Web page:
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Four Coves and a Mountain
Mainland Summer 200 Report
by Tracy Barill

On July 5th, 36 determined cyclists set off on the inaugural Four Coves and a Mountain 200 km brevet from Harbourside Park in North Vancouver. Conditions were wet with cool to mild temperatures. The route is a new route formed with objectives to see the North Shore, be challenged with some climbs (a good ride for those who are riding the RM1200 2 ½ weeks later), and ride some of the nicer routes west of the Port Mann / Pitt River bridges. Much thanks go out to Kevin Bruce and Dug Andrusiek for pre-riding much of the route, for offering valuable re-routing suggestions, and for significant edits to the route sheet.

The route took the riders along rolling waterfront roads to Deep Cove then over the Ironworkers Memorial Second Narrows Bridge through Burnaby into Port Moody via the Barnett Highway. The first control was skillfully operated by Harold Bridge and Jim McKay. They served up Marjorie Asano’s (my wonderful Mother-in-law) cookies and lemon squares, water, Coke, Five-Alive, Gatorade, bite sized brownies and chips – each control was stocked with similar items. The route then flattened noticeably out to Pitt River then on to New Westminster, over the Queensborough into Richmond, along River Road then over the Arthur Laing bridge to Fraser River Park. ‘Fraser at the Fraser’ control saw all 36 riders through with Keith Fraser providing valuable support 100 km into the ride. The showers had generally eased by the mouth of the Fraser River. The flats of the last 50 km were soon to be replaced with rollers for the next 50 km.

Riders then made their way up to UBC, along Jericho beach, around Stanley Park, over the Lion’s Gate bridge and west to Whytecliff park just past Horseshoe Bay in West Vancouver. Here Bob Koen and his son Alex operated the third control at about the 150 km point in the brevet. Riders tended to spend a little more time at this control – likely enjoying the support from Bob / Alex and resting from the rollers of Marine Drive. Perhaps, like me, the riders also needed a little time to muster some extra mental fortitude (and bury any common sense notions to the contrary) to begin the 27 km climb from Whytecliff to the upper levels highway then on to climb Cypress Mountain.

The Cypress Mountain climb took riders as far as possible on the road to the last parking lot where Janet Barill (my significant other – and likely the hardiest of the two of us) had set up a canopy, a couple tables and chairs, and a Coleman Stove where the typical control items were augmented with hot Chicken Noodle soup and hot chocolate. Conditions at the top of Cypress Mountain for the first four hours of the control was miserable at best – visibility 15-150 metres, windy, temperature 10 degrees Celsius. Riders were encouraged to drink and eat quickly, maintain what body heat they generated on the way up and make their way steadily but cautiously down. Extra jackets were offered for those in need of a little extra warmth on the descent. The first riders down saw the worst conditions with the last riders enjoying some sunshine and much improved conditions.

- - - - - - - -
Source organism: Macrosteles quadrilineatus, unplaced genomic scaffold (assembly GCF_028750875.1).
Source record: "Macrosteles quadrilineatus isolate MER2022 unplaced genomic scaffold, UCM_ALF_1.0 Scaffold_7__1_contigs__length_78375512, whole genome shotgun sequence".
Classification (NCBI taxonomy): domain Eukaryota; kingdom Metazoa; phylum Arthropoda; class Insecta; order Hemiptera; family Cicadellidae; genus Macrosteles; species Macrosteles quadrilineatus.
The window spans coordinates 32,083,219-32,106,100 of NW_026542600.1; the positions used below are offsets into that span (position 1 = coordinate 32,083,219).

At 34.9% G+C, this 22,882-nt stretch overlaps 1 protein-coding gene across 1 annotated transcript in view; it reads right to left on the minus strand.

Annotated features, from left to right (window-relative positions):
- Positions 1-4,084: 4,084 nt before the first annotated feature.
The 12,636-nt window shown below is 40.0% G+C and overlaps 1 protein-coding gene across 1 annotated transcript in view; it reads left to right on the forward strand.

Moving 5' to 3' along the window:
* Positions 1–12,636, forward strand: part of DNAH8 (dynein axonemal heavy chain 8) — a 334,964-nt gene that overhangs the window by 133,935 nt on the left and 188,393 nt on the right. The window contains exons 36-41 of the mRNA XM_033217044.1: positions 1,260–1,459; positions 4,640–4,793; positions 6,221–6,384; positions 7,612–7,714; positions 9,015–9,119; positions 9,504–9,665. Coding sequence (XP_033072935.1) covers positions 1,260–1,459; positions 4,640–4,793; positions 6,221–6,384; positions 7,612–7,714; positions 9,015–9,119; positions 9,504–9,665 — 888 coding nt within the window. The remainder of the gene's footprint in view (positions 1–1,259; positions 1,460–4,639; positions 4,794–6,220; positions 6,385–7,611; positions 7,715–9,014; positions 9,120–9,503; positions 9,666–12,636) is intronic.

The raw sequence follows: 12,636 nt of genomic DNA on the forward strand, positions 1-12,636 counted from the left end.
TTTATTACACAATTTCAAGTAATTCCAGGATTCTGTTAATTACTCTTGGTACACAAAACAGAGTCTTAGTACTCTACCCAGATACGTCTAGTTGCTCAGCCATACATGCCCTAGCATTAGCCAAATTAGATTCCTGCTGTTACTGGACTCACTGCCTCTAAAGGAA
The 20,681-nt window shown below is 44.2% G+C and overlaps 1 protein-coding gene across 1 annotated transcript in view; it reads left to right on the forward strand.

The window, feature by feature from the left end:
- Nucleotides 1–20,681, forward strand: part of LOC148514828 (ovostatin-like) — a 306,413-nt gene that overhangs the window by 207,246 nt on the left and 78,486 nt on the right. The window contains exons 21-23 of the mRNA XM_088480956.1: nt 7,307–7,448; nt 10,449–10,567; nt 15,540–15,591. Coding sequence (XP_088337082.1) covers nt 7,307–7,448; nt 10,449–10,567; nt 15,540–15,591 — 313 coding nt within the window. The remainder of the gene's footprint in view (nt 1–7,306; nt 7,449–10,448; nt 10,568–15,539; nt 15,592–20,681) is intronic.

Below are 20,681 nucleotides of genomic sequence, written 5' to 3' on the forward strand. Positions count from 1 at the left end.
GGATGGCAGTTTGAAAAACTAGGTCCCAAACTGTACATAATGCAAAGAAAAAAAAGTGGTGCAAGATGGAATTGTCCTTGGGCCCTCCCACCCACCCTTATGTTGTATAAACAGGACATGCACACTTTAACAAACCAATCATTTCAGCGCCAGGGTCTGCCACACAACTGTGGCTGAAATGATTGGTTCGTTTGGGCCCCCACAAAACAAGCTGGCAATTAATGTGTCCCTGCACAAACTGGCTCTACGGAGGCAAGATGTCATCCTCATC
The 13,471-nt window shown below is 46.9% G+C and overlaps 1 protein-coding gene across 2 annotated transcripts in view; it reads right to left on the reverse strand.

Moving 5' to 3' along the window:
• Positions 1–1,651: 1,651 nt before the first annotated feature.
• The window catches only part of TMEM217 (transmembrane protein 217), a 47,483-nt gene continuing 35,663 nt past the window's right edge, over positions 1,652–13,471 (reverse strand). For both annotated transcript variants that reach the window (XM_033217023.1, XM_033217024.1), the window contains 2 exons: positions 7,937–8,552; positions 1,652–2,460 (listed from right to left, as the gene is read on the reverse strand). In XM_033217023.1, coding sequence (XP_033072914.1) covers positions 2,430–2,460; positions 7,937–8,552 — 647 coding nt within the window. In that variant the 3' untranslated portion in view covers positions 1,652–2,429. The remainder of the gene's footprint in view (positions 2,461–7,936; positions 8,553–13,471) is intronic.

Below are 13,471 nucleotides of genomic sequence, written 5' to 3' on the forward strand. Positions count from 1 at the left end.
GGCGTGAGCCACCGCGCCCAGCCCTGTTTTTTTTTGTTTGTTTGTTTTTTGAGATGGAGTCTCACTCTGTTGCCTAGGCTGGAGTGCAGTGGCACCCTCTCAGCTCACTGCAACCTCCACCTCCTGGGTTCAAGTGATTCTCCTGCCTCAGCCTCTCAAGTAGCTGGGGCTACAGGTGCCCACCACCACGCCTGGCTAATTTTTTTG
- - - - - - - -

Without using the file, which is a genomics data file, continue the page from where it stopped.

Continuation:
The long descent back to Harbourside park saw Jeff Schlingloff roar in with a time of 7 hours and 27 minutes. All but one rider completed the full brevet with the last two riders arriving 12 hours and 19 minutes into the ride. Descending Cypress was without incident although Mathers Ave was reported to be slick. Nigel Press reported that he “ate shit” along Mathers which was quickly clarified by his various areas of road rash.

At the finish, many riders hung out for a while to socialize and wait for other riders. Besides the home baking, the chicken soup and hot chocolate was very well received. The route was also much enjoyed with many riders expressing how the route encompassed much of their typical rides, that “it was neat to have these separate rides strung together into a 200 k brevet.” A few riders mentioned that the controls were situated at good intervals (every 50 k) and that the controls were run the clubs’ “VIPs”. The volunteers were much appreciated by all, including me. The volunteers showed up with all that each control demanded. I was more than impressed. The rider experience would have been quite different without the support they received.

I was also impressed by the number of riders (37 in all) and the tenacity of each rider (Phil Jones rode the entire ride with the exception of the climb up Cypress). It is definitely a unique experience to see the ride from a position of support rather than as a cyclist in the ride.

I would make a few changes: make copies of the control card/route sheet with a laser printer. My pre-ride was completely dry. The brevet day was definitely not dry and the cards/route sheets were a mess. The route sheet missed a couple of significant directions – not show stoppers but a couple experienced riders pointed out that riders new to the area could be stumped. All in all, it was a success. Completion rate of 97% is very high. The experienced people at the controls and the extent of the food/fluids were received very positively.

I felt proud to be a part of this event and privileged to be associated with all involved. Thanks also goes to Roger Holt and Danelle Laidlaw for their experience and support behind the scenes amidst all else that they are doing for cycling.

Go to: Results - Photos


July 16, 2008